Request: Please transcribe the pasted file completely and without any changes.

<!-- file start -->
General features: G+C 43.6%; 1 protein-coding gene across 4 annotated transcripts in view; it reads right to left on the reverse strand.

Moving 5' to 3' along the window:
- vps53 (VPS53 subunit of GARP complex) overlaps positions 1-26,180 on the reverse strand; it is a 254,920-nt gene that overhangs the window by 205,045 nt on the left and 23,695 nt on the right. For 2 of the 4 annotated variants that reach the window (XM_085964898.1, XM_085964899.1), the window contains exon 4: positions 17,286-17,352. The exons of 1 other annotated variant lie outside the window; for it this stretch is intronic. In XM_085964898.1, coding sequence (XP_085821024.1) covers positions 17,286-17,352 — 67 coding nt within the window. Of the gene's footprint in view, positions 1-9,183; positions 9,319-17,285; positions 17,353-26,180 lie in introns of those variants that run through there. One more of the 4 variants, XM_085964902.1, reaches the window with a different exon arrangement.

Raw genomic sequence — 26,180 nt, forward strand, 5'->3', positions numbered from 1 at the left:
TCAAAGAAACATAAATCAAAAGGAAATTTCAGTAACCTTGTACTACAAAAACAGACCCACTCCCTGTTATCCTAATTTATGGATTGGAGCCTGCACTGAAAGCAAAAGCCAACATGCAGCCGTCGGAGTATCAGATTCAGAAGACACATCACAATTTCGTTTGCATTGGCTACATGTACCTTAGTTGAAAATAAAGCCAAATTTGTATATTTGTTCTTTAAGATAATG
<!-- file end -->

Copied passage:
General features: G+C 43.6%; 1 protein-coding gene across 4 annotated transcripts in view; it reads right to left on the reverse strand.

Moving 5' to 3' along the window:
- vps53 (VPS53 subunit of GARP complex) overlaps positions 1-26,180 on the reverse strand; it is a 254,920-nt gene that overhangs the window by 205,045 nt on the left and 23,695 nt on the right. For 2 of the 4 annotated variants that reach the window (XM_085964898.1, XM_085964899.1), the window contains exon 4: positions 17,286-17,352. The exons of 1 other annotated variant lie outside the window; for it this stretch is intronic. In XM_085964898.1, coding sequence (XP_085821024.1) covers positions 17,286-17,352 — 67 coding nt within the window. Of the gene's footprint in view, positions 1-9,183; positions 9,319-17,285; positions 17,353-26,180 lie in introns of those variants that run through there. One more of the 4 variants, XM_085964902.1, reaches the window with a different exon arrangement.

Raw genomic sequence — 26,180 nt, forward strand, 5'->3', positions numbered from 1 at the left:
TCAAAGAAACATAAATCAAAAGGAAATTTCAGTAACCTTGTACTACAAAAACAGACCCACTCCCTGTTATCCTAATTTATGGATTGGAGCCTGCACTGAAAGCAAAAGCCAACATGCAGCCGTCGGAGTATCAGATTCAGAAGACACATCACAATTTCGTTTGCATTGGCTACATGTACCTTAGTTGAAAATAAAGCCAAATTTGTATATTTGTTCTTTAAGATAATG